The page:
With bobby pins removed, my hair flowed down to my elbows, cascading across my shoulders and hiding the small earbuds I'd stuck deep in the canals of my ears. I pulled out the piano bench in the living room, lifted the lid covering the ivory keys, sat down, and turned up my iPod all at once. Then I played. I straight grooved and allowed the piano to drown out the thump-thump-thump of the hip-hop that caressed my soul. Jay-Z, Drake, T.I., and Kanye all accompanied me as I stepped into the music like a pair of comfortable slippers. Beethoven had never flowed from my fingertips like this. I'd remixed his classical concerto with the hip-hop greats, and it was funky. Mozart was next, with a dash of Bach added for flavor and a touch of Pharrell for color.
"What's that, Reese? I've never heard The Greats like that before." Her hands were on her hips, and her smart shoes were tapping.
Yeah. This is hip-hop, baby. I cut my eyes at her. To my surprise, she was enjoying the flow. But only because she didn't know I'd mixed classical and hip-hop. If she'd known that, she would've had a straight fall-to-her-knees-and-wiggle-on-the-floor conniption fit. Immediately, I stopped playing, closed the lid on the ivories, and got up. "That's a piece I'm working on for Julliard," I lied, and then snatched up my knapsack. "I'll meet you at the school." After I cop a new mixer to produce these beats, I added in my head. I had a competition coming up, and I planned to win.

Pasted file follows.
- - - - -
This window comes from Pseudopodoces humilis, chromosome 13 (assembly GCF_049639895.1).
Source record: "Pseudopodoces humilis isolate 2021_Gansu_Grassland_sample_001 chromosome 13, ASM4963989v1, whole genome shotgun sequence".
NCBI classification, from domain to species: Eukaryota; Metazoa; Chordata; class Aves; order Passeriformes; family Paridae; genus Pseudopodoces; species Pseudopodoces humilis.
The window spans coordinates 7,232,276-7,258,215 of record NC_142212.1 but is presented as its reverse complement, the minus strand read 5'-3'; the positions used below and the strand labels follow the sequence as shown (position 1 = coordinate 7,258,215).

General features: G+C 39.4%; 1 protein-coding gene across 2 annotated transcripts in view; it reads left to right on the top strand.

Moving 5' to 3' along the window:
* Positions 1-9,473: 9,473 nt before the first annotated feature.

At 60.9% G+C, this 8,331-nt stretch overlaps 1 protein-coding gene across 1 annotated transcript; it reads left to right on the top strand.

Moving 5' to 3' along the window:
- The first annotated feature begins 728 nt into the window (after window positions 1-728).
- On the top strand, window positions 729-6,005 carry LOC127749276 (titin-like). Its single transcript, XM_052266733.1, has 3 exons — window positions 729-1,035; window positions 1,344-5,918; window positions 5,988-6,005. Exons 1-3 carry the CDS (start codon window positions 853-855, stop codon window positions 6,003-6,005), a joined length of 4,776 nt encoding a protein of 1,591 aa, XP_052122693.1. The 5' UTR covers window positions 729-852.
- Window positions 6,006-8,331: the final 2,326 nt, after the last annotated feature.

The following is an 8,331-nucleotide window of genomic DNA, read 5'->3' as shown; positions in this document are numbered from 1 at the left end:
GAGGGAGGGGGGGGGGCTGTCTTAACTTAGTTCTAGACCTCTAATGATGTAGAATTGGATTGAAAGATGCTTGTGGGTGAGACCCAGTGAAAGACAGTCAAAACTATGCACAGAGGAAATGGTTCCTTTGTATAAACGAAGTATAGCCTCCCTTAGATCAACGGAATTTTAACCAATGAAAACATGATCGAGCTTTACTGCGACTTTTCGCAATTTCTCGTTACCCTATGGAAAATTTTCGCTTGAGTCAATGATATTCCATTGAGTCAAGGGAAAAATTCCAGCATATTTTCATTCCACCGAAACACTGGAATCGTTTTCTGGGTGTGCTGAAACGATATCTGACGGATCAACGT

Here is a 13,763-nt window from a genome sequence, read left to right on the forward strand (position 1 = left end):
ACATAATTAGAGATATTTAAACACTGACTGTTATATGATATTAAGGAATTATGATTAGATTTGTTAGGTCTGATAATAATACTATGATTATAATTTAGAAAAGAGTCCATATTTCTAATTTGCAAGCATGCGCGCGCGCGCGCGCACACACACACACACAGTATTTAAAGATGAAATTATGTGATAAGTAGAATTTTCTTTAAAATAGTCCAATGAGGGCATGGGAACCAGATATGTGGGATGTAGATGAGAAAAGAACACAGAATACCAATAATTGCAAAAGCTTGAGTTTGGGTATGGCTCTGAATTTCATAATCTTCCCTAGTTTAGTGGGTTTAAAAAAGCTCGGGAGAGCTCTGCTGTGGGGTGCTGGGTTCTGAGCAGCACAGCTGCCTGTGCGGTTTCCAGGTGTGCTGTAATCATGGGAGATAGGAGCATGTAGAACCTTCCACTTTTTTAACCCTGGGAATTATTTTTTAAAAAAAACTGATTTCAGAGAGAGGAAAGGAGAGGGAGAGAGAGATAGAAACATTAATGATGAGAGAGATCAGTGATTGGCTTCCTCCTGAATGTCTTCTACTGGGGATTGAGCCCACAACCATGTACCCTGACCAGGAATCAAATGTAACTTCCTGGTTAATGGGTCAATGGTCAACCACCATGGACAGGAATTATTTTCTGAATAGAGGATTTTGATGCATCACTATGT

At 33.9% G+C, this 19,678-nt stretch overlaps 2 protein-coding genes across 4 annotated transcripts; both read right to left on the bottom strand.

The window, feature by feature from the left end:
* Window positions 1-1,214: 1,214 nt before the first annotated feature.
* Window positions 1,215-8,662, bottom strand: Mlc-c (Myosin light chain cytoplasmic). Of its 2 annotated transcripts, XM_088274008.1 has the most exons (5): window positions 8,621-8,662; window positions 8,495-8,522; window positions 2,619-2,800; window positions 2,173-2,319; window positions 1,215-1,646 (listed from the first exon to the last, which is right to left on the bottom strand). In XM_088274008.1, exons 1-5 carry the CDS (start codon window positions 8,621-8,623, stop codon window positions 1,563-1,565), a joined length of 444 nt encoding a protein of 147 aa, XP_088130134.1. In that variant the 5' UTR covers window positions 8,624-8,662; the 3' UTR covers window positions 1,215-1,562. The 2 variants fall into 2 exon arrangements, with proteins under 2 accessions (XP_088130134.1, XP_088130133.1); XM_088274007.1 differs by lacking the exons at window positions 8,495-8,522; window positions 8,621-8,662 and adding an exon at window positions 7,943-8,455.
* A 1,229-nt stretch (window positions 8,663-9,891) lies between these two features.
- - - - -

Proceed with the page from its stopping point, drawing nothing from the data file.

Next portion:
She wanted Julliard.
I wanted hip-hop.
May the best woman win.
"I dance like no one's watching so everyone will."
The cars blew by and their tires spit water from the pavement. On my left, I could see the street-cleaning truck barely moving as it washed the streets.
"Hurry up, yo! Don't make me have to get out this car," some disgruntled driver was yelling at the car in front of him.
Looking at the fight I was sure was about to jump off, I stepped into the street without looking. Someone laid on their horn, then shouted at me. Dumb move.
"Yo. Yo. You better watch where you going!" A cabbie's head was out the window, yelling at me in the middle of traffic on One-two-five, One-hundred-twenty-fifth Street—Harlem, N.Y.
I banged on the hood of the yellow cab, a sight rarely seen up here. "'Yo,' back at you! Who you talking to like that? Man, this is a hundred-and-twenty-fifth street— Harlem—my playground. You better watch where you're going or take your butt back downtown where it's safe." I crossed in front of the car and waited in the middle of the street for the other morning traffic to pass. Who crossed at the corner anyway? Not me or the dozens of other people straddling the dotted white lines dividing one flow of vehicles from the other.